© The Financial Times Ltd 2016 FT and 'Financial Times' are trademarks of The Financial Times Ltd.
August 8, 2014 3:36 pm
Is it ever sensible to be sarcastic or funny in answering didactic questions from immigration or custom officers?
Not worth it. I once arrived in Sydney and was asked, “Where are you coming from?”, to which I replied, “With warmth and love,” whereupon I was put in a room for an hour for being obstructive to an officer. But if you were to be terribly clever and witty, occasionally you might get away with it. The great Quentin Crisp, a declared homosexual at the time when it was a bit of a big deal, was once asked by an American immigration officer if he was a “practising homosexual”. “Certainly not,” Crisp replied, “I am perfect at it.”
When people decide to take out their phones and show me pictures of their children without being asked, is it rude of my childless self to reciprocate by showing photos of my dogs? If it is OK, should I equal their enthusiasm or do I take it up a notch?
I find it very tiresome when baby photos are shown to me. All newborn babies look the same to me. I often wonder if it might not be something similar that makes westerners believe we Chinese look all alike to them. Even worse is when the proud parent points out how much a baby takes after one parent or, even more miraculously, both of them. I always react honestly by saying that psychologically, it is only a sense of insecurity that makes parents visualise these similarities. But I must admit showing off your dogs is equally tedious. My point is why do we need to carry any photographs at all of our loved ones? They would remain much more treasured if we merely hold their images in our heads. Just consider those who have extramarital affairs. They ain’t about to leave photographs of their secret lovers in their wallets and start showing them off, are they? Yet these unseen characters are perhaps the ones most loved or desired. That’s why I do not take photographs. If I particularly want to be reminded of someone or an occasion, I’d sooner write things down so that I have to use my imagination to invoke their memory. Indelible records always stay in the mind without the need of physical evidence.
There seems to be a growing consensus that it is in fine taste to hang a flat-screen television over a fireplace. Something about this trend has always struck me as tacky, though I can’t say I can really put my finger on why. Perhaps it’s because in the past that space often served as a location for an important object, such as a painting or a sword. Am I being ridiculous? It seems to be very common now, especially in the US, even among the super-rich.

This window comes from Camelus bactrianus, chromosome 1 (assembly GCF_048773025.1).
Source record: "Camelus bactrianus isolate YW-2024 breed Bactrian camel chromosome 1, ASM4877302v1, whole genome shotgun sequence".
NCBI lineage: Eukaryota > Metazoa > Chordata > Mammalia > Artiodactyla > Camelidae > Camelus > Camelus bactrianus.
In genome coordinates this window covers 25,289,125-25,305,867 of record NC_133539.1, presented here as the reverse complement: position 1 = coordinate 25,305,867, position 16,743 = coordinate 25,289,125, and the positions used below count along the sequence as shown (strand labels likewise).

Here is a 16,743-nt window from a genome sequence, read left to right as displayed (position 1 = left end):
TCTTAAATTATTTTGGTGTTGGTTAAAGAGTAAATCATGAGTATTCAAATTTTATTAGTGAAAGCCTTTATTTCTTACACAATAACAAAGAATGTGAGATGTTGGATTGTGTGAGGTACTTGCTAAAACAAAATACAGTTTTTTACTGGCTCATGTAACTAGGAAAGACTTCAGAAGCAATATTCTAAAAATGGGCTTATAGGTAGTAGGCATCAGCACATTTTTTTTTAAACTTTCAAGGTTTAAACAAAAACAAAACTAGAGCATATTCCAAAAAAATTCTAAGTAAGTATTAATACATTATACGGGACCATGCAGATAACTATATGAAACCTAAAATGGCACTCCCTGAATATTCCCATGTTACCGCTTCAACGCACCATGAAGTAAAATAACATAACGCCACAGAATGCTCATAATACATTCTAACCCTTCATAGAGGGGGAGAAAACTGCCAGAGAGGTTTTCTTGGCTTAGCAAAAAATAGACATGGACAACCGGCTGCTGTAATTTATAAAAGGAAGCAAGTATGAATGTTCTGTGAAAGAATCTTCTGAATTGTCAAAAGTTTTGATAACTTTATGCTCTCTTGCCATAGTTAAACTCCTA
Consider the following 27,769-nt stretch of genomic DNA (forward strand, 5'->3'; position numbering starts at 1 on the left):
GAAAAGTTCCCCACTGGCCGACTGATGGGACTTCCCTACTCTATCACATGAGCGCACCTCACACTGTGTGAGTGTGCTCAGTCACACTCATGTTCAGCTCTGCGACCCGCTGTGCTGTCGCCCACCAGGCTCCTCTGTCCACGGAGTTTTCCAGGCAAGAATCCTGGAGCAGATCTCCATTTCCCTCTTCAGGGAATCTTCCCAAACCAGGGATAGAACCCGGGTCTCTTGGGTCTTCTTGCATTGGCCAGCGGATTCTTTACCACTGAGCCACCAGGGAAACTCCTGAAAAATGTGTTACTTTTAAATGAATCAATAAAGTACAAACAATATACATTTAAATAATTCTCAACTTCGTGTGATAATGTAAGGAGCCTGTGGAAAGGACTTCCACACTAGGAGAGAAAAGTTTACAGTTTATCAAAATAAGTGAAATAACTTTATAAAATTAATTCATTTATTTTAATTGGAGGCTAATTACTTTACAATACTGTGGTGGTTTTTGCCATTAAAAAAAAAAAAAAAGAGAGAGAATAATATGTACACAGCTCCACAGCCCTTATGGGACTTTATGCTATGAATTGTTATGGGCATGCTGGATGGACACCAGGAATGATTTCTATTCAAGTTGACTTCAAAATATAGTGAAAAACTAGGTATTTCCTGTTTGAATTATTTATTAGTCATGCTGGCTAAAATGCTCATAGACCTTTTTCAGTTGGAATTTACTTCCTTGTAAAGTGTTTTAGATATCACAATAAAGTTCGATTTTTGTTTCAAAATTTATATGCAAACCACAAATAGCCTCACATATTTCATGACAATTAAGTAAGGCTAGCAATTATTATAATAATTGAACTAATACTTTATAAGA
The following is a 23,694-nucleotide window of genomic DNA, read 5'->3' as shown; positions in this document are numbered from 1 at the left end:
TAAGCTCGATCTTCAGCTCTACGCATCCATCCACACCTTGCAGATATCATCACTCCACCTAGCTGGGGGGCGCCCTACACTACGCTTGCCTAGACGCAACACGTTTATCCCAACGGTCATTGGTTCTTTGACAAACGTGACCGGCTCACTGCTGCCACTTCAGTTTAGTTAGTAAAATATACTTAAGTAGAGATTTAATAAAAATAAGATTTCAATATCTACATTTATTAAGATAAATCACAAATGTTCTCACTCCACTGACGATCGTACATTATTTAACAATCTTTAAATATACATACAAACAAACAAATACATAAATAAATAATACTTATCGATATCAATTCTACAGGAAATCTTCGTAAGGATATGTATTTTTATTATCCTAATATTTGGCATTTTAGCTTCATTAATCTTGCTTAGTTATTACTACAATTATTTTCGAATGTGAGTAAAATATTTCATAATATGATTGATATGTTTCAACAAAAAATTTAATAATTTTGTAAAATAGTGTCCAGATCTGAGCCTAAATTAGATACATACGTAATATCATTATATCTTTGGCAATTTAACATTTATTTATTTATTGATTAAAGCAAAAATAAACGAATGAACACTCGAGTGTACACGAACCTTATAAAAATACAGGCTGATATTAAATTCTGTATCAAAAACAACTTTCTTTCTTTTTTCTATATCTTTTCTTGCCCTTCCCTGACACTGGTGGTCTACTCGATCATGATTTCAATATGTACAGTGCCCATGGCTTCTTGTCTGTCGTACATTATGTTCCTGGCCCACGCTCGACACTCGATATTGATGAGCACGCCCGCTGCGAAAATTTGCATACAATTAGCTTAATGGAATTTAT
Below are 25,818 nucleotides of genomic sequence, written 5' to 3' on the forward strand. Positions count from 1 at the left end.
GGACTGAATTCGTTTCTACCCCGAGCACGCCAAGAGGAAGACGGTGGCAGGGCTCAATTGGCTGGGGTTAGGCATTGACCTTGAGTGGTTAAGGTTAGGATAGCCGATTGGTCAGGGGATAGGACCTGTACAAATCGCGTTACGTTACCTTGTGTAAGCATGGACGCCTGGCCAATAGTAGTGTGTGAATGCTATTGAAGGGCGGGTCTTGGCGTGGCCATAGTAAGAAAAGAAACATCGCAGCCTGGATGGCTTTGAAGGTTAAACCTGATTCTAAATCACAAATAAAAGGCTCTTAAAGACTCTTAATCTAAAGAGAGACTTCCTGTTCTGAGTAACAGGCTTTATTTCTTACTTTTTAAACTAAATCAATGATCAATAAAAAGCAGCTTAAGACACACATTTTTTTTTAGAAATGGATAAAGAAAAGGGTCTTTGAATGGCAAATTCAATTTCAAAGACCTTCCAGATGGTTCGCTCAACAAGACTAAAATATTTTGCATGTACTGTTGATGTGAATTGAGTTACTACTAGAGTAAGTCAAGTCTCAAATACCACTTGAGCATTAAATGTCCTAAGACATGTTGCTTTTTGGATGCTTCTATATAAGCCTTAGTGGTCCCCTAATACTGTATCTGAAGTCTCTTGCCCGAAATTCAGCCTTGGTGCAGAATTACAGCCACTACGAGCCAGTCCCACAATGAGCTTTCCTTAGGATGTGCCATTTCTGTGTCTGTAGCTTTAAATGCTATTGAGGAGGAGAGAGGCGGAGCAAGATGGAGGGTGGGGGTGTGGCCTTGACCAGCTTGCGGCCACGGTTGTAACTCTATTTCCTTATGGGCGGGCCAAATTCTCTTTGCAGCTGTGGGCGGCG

It is indeed exceedingly common to hang a flat screen over a fireplace, and doubly naff if it were to be a working fireplace. Imagine a roaring fire – one of the most warming and comforting aspects to enhance a room – being distracted immediately above by vulgar advertisements in between mindless games and soaps or gratuitous violent movies. A flat screen above a fireplace also anchors it as the centre of gravity of the room, which says a great deal about the wanton relegation of books and conversations that are the very linchpin of civilisation.
I find it very tiresome when baby photos are shown to me. All newborn babies look the same to me
And you are right about the TV being a very poor substitute for a proper painting, although you might be wrong that a sword should ever be hung above a fireplace, unless you had thousands of them and they could be arranged magnificently, as in the Sword Room at St James’s Palace. I don’t have a collection of swords but I do have a great variety of flick knives, which I have arranged in a large glass case that hangs in the hallway to my set at Albany. I think it suggests masculine street cred.
As for the super-rich, or more to the point, the nouveaux riches, they seem to hang as many big flat screens as they can all over their vast houses, whether or not there are fireplaces. The proof of this comes from the endless pages of Hello! magazine in which the homes of so-called “celebrities” are consumed in the background by flat screens – in the kitchen, sitting room, dining room, “study”, bedroom and even bathrooms. It is all a bit pathetic if one thinks they could all be substituted and better enhanced by a small Roberts wireless set that is easily taken from room to room, gently issuing intelligent programmes from Radio 4 or wonderful music from Radio 3 or even titillating gems from Classic FM.
Letter in response to this article:
Copyright The Financial Times Limited 2016. You may share using our article tools.
Please don't cut articles from FT.com and redistribute by email or post to the web.